I was running a course the other day at the CIPR and dug out my old slide on the five reasons for IC. The more I think about it, the more convinced that the model still works.
My main point is that there's a lot of BS talked about IC and its magical powers. Internal Comms can't make people walk over cliffs or persuade employees that corrupt or venial managers are somehow worthy of esteem and loyalty.
But if you can't say why you do have an IC function it's hard to say if its delivering any value.
The five reasons, in my opinion, are:
The first reason is to make your people stay – and not run off at the first opportunity to another employer. It costs a lot to recruit, build knowledge and skills. And when staff disappear, the result is disrupted work, over-worked colleagues and another bill for replacing them.
Making them feel valued and proud of their employer will go a long way to making them stick around. Knowing that they have a career path, and that they will be looked after are solid reasons for spending a little effort on communication.
Secondly, once you get them to stay you want them to work hard - on the right things. Instead of starting the day by logging on to Facebook or planning the fantasy football league, communications has a lot of influence over whether people are excited about their work, can see how they make a difference and the satisfaction they get from a job well done.
The idea that most people only want to do their basic time, collect their pay and go home is, thankfully, dying out. But if you don’t explain why they should care, frankly all you’ll get is an empty car park at clocking out time.
And we can do a lot to make sure that new instructions, projects or challenges are explained in ways that focus people’s efforts. If you don’t show people what they are meant to be doing you can’t complain when they make it up for themselves.
The next reason is that you want your staff to say nice things about you outside work. Research by MORI a couple of years ago said the most powerful individual influence on an organisation’s reputation was whether people knew someone who worked there. Apparently knowing an employee will outweigh anything said in the media or even a direct experience of the product or service provided by the organisation.
In short, a reputation as a great employer will see you through some pretty tough times.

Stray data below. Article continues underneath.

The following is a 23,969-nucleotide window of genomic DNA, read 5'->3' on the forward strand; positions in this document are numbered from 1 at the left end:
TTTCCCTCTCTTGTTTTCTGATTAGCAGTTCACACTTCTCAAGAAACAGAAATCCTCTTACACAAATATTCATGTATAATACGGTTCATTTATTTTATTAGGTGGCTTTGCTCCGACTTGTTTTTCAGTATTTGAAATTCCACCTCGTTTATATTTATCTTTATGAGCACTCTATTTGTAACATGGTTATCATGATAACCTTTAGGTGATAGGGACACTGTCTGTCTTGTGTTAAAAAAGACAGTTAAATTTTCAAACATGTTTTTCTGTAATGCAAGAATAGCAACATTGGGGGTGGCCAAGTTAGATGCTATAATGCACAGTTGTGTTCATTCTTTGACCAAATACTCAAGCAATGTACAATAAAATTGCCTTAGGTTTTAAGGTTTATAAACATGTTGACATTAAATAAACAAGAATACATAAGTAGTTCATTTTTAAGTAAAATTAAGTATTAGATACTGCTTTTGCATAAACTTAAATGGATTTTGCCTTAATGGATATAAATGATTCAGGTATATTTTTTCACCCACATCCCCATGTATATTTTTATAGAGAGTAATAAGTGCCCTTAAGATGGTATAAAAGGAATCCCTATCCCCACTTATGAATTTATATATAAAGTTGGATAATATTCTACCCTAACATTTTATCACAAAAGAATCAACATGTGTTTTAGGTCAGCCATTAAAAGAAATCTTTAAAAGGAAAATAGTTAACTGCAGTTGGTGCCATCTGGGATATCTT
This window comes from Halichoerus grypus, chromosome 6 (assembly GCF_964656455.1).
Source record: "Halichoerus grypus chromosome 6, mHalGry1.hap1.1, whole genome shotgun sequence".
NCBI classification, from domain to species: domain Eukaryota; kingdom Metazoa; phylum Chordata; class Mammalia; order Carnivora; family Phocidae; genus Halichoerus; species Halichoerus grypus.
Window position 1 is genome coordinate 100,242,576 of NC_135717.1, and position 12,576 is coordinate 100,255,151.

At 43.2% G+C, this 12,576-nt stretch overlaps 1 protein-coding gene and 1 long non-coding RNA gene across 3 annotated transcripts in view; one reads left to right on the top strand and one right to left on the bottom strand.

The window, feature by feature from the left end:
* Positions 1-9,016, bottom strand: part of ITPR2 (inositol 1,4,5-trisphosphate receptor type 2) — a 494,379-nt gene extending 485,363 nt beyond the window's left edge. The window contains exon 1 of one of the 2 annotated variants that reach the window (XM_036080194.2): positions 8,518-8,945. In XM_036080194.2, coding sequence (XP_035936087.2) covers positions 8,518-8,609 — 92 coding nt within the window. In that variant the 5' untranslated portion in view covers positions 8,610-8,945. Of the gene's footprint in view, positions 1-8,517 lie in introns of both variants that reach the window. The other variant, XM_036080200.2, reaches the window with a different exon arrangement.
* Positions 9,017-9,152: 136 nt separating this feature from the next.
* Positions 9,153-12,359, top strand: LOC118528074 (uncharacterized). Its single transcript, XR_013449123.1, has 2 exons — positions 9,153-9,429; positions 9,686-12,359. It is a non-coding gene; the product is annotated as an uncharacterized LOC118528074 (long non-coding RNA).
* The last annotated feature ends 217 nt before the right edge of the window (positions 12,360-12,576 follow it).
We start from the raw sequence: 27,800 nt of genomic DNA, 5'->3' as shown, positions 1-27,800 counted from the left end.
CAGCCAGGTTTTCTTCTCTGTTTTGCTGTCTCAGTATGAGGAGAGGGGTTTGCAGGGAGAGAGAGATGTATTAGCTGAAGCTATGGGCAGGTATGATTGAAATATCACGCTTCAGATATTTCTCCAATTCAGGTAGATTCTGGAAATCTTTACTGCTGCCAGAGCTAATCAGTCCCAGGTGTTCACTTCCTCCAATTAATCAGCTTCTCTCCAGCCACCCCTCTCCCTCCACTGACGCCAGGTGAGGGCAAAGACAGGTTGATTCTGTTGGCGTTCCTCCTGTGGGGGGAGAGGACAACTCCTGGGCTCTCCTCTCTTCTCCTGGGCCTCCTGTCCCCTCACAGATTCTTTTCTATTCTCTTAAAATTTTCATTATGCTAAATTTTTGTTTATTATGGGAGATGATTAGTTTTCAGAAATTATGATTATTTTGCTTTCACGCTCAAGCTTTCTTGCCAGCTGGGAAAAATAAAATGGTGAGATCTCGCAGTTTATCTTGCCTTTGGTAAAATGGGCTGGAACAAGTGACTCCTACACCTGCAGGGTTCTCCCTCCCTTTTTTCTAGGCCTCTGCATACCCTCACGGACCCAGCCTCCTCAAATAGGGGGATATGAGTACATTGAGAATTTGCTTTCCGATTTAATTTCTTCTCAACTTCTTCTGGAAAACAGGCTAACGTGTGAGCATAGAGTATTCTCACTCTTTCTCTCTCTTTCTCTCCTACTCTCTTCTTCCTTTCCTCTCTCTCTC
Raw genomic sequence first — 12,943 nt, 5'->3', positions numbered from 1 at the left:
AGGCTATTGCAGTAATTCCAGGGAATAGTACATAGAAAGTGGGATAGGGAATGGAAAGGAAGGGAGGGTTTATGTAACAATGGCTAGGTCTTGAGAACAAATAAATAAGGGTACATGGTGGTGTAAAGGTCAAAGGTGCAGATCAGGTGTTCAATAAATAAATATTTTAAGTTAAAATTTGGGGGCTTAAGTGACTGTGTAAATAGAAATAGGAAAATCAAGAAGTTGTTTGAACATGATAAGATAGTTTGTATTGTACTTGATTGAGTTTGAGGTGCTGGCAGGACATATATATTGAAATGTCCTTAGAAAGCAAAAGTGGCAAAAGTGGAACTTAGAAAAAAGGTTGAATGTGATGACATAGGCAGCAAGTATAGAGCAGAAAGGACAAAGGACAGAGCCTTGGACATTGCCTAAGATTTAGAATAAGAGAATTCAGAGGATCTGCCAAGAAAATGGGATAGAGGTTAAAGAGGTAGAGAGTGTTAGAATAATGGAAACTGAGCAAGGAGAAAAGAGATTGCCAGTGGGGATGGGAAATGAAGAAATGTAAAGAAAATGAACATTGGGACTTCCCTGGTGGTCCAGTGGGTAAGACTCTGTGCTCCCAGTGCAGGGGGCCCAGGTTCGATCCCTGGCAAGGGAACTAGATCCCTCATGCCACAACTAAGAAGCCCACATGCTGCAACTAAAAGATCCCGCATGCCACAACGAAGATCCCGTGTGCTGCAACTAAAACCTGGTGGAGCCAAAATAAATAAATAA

I still love things like the Deloitte Film Festival:
or the Strongenoughtocare blog - examples of how eloquent employees can be as advocates of your organisation.
And almost finally, communications helps organisations change. Communications’ mission is to make sense of the what, the why and the how - together with supporting emotional commitment.
And that’s about it. Beyond that you lapse into the realms of alchemy, soothsaying and probably crystal healing.
There, I said it. Great employee communications are about getting people to stay, strive, advocate and change. You can debate how effective different approaches are at achieving these goals but if you’re not supporting at least one of them you’re in trouble.
In fact, you run the risk of simply being a random noise generator. And why would an organisation employ someone to do that?
Oh - I nearly forgot - there's the law. A great deal of what is said at work is the result of legislation. Health and Safety, privacy, diversity and employment rights are just a few of the areas where an employer is required to say quite specific things to their staff.
There is a load of rubbish talked about IC - how an amazing new tool is going to improve performance or why reducing the volume of email in an organisation will bring wold peace.
The question is - can we claim that we are adding value to an organisation by meeting one of the above five objectives for internal communication. Without a clear reason we're just making noise and no one should be paying for that.